School violence has become an increasingly important focus of study in recent years, precisely because of its apparently increasing prevalence in the United States today. Violence perpetrated by young children against other young children has never taken the epidemic levels it does today. Many scholars have made the central quest of their research to determine why this is the case and secondarily, how to prevent this phenomenon. And indeed, the statistics are upsetting. According to the Centers for Disease Control (CDC, 2012), there have been 116 student deaths in 109 separate incidents of school violence during the past seven years. This translates to an average 16.5 student homicides per year. In order to deal with this terrible phenomenon, the CDC suggests that the first step is to define the problem. As such, the CDC (2012) defines school violence as "youth violence that occurs on school property, on the way to or from school or school-sponsored events, or during a school-sponsored event." There are also several factors that can place some students at greater risk of violence than others. Some students have a prior history of violence, for example, which increases the risk that they might become perpetrators of violence in their schools. Other factors include substance abuse, association with delinquent peers, poverty, and poor family functioning. Schechter takes this a step further by referring to a study of babies and the factors that play a role in their development of violent tendencies when they become adolescents. One of these include childhood exposure to abuse and violence in the home, as well as parental substance abuse. Furthermore, many authors have focused not only on studying the problem of school violence, but also the strategies that can be applied towards preventing this state of affairs. Among these are Astor, Benbenishty, and Estrada, who present their findings in the article "School Violence and Theoretically Atypical Schools: The Principal's Centrality in Orchestrating Safe Schools." The article presents a thorough analysis of the problem along with suggestions for strategies to prevent the phenomenon.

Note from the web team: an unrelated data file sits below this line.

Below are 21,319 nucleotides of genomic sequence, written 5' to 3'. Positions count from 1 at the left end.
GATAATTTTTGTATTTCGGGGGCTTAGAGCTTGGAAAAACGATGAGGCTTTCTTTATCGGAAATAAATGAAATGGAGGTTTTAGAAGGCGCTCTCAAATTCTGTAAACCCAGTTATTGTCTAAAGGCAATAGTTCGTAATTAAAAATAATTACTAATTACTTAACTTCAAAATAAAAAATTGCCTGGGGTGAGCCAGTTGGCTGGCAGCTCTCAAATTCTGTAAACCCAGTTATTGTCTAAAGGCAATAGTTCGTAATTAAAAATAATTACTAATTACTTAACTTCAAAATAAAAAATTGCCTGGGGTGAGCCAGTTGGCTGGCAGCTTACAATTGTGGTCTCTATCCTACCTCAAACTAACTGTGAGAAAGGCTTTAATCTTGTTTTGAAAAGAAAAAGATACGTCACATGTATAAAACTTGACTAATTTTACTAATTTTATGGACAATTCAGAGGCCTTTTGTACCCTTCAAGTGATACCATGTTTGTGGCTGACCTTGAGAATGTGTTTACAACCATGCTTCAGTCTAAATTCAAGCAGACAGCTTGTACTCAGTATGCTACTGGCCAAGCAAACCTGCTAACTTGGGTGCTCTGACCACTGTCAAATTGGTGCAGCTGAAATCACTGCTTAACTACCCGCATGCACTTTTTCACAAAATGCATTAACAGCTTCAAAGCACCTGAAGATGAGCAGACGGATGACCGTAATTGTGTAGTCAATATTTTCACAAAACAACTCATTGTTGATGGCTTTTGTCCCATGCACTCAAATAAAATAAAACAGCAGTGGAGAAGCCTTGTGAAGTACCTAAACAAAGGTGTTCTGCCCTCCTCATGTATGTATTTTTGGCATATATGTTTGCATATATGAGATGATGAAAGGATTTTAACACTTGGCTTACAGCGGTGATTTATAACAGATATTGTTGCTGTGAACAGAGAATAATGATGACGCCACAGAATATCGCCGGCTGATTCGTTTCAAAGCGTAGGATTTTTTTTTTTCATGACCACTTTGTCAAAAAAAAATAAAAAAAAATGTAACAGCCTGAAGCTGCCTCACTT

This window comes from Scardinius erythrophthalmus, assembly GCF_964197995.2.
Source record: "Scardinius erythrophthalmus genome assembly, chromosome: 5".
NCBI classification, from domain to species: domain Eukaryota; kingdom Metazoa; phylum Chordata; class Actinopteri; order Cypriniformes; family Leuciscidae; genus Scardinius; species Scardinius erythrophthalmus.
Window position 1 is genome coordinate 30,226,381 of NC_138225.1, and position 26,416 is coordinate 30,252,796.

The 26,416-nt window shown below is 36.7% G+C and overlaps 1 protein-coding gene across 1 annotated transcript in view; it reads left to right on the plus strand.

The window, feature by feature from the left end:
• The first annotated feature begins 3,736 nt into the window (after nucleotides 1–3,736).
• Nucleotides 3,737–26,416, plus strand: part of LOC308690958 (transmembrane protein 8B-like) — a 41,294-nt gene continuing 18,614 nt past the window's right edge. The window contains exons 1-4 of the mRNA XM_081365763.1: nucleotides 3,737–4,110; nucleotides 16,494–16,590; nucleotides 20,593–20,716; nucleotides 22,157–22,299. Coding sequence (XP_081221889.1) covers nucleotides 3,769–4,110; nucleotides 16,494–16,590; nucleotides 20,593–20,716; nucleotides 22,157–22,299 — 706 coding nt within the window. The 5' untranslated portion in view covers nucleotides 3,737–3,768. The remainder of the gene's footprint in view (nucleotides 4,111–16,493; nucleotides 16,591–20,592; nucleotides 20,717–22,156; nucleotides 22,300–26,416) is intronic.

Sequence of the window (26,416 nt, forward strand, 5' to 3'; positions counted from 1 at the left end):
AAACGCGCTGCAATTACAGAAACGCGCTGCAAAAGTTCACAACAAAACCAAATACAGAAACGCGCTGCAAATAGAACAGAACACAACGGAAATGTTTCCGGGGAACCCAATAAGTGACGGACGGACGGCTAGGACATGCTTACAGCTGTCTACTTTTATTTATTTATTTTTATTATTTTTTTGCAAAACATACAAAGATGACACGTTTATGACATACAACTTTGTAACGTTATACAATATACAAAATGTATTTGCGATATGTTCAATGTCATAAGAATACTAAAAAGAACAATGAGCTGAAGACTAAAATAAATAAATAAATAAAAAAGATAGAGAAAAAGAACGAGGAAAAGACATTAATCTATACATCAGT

The introduction to the article provides a thorough overview of the authors' purpose with the article, which is to investigate additional dimensions besides the assumption that violence in schools tend to be a reflection of the communities and demographic within which they function. The authors' central claim is that school violence does not necessarily…… [Read More]
Violence in schools is increasing at an alarming rate as more teenagers gain access to weapons. It is important to devise a plan which could reduce this violence and make schools safer for future generations.
Facts about School Violence
Although fears concerning school violence have increased in the last several years, recent studies show that "most children are safer in school than out of it. Fatal incidents of school violence remained relatively uncommon in 1999, with the odds of dying a violent death in school being one in two million. Additionally, most injuries that occurred at school were unintentional, not the result of violence (www.preventioninstitute.org/schoolviolence.html)."
Although deaths from violence are rare in schools, there are some facilities that have a serious problem with violence, creating fear for the staff, students and their parents.
This fear can prevent students from performing well academically since it increases the amount of stress they are under and in many cases increases truancy.
In the 1996-97 school year, "more than half of all U.S. public schools reported experiencing at least one crime incident, and 1 in 10 reported at least one serious violent crime. Although fewer school-associated violent deaths have occurred in recent years, the total number of multiple victim homicide events has increased, from 2 events in 1992-93 to 5 events in 1997-98 (www.preventioninstitute.org/schoolviolence.html)."
During 1999-2000 there was a decline in deadly violence and weapon use, however the "the proportion of students who were injured with a weapon at school remained as high in 2000 as it was during 1983-1993, when the epidemic of youth violence was at its peak (www.preventioninstitute.org/schoolviolence.html)."